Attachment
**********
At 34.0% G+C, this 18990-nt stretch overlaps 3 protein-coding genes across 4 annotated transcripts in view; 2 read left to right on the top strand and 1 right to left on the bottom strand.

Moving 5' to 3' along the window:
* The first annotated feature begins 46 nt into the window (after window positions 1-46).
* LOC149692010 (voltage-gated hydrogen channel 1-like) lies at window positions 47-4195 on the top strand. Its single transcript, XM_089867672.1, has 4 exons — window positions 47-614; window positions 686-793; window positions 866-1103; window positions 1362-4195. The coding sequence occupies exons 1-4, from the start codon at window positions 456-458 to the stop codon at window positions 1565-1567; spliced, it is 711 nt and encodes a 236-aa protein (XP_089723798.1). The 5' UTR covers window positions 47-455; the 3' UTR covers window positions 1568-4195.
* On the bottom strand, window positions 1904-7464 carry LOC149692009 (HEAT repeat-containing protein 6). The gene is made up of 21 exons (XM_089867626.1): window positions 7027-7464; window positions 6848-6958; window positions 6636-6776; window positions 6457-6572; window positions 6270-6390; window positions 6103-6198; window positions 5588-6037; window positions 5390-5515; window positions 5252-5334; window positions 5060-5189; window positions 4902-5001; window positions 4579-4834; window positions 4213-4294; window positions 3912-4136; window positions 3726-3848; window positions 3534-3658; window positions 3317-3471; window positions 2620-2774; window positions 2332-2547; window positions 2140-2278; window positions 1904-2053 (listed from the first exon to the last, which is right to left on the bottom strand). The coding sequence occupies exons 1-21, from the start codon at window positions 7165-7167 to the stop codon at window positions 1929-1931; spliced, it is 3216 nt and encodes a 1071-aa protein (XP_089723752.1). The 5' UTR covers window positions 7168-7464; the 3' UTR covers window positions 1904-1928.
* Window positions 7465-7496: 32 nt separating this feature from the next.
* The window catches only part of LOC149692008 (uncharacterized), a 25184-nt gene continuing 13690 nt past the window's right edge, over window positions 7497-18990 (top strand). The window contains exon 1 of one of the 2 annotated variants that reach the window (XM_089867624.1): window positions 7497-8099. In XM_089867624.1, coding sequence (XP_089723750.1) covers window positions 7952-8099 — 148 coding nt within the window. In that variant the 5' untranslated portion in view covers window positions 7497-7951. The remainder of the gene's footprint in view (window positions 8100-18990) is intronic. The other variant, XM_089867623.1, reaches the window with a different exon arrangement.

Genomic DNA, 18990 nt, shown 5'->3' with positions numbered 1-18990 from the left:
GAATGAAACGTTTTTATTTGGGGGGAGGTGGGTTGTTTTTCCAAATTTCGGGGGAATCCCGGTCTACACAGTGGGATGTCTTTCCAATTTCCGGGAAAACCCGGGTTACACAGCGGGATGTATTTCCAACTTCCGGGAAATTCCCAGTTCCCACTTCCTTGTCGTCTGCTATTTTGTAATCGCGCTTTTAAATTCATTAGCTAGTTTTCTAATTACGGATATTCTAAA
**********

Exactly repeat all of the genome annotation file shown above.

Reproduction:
At 34.0% G+C, this 18990-nt stretch overlaps 3 protein-coding genes across 4 annotated transcripts in view; 2 read left to right on the top strand and 1 right to left on the bottom strand.

Moving 5' to 3' along the window:
* The first annotated feature begins 46 nt into the window (after window positions 1-46).
* LOC149692010 (voltage-gated hydrogen channel 1-like) lies at window positions 47-4195 on the top strand. Its single transcript, XM_089867672.1, has 4 exons — window positions 47-614; window positions 686-793; window positions 866-1103; window positions 1362-4195. The coding sequence occupies exons 1-4, from the start codon at window positions 456-458 to the stop codon at window positions 1565-1567; spliced, it is 711 nt and encodes a 236-aa protein (XP_089723798.1). The 5' UTR covers window positions 47-455; the 3' UTR covers window positions 1568-4195.
* On the bottom strand, window positions 1904-7464 carry LOC149692009 (HEAT repeat-containing protein 6). The gene is made up of 21 exons (XM_089867626.1): window positions 7027-7464; window positions 6848-6958; window positions 6636-6776; window positions 6457-6572; window positions 6270-6390; window positions 6103-6198; window positions 5588-6037; window positions 5390-5515; window positions 5252-5334; window positions 5060-5189; window positions 4902-5001; window positions 4579-4834; window positions 4213-4294; window positions 3912-4136; window positions 3726-3848; window positions 3534-3658; window positions 3317-3471; window positions 2620-2774; window positions 2332-2547; window positions 2140-2278; window positions 1904-2053 (listed from the first exon to the last, which is right to left on the bottom strand). The coding sequence occupies exons 1-21, from the start codon at window positions 7165-7167 to the stop codon at window positions 1929-1931; spliced, it is 3216 nt and encodes a 1071-aa protein (XP_089723752.1). The 5' UTR covers window positions 7168-7464; the 3' UTR covers window positions 1904-1928.
* Window positions 7465-7496: 32 nt separating this feature from the next.
* The window catches only part of LOC149692008 (uncharacterized), a 25184-nt gene continuing 13690 nt past the window's right edge, over window positions 7497-18990 (top strand). The window contains exon 1 of one of the 2 annotated variants that reach the window (XM_089867624.1): window positions 7497-8099. In XM_089867624.1, coding sequence (XP_089723750.1) covers window positions 7952-8099 — 148 coding nt within the window. In that variant the 5' untranslated portion in view covers window positions 7497-7951. The remainder of the gene's footprint in view (window positions 8100-18990) is intronic. The other variant, XM_089867623.1, reaches the window with a different exon arrangement.

Genomic DNA, 18990 nt, shown 5'->3' with positions numbered 1-18990 from the left:
GAATGAAACGTTTTTATTTGGGGGGAGGTGGGTTGTTTTTCCAAATTTCGGGGGAATCCCGGTCTACACAGTGGGATGTCTTTCCAATTTCCGGGAAAACCCGGGTTACACAGCGGGATGTATTTCCAACTTCCGGGAAATTCCCAGTTCCCACTTCCTTGTCGTCTGCTATTTTGTAATCGCGCTTTTAAATTCATTAGCTAGTTTTCTAATTACGGATATTCTAAA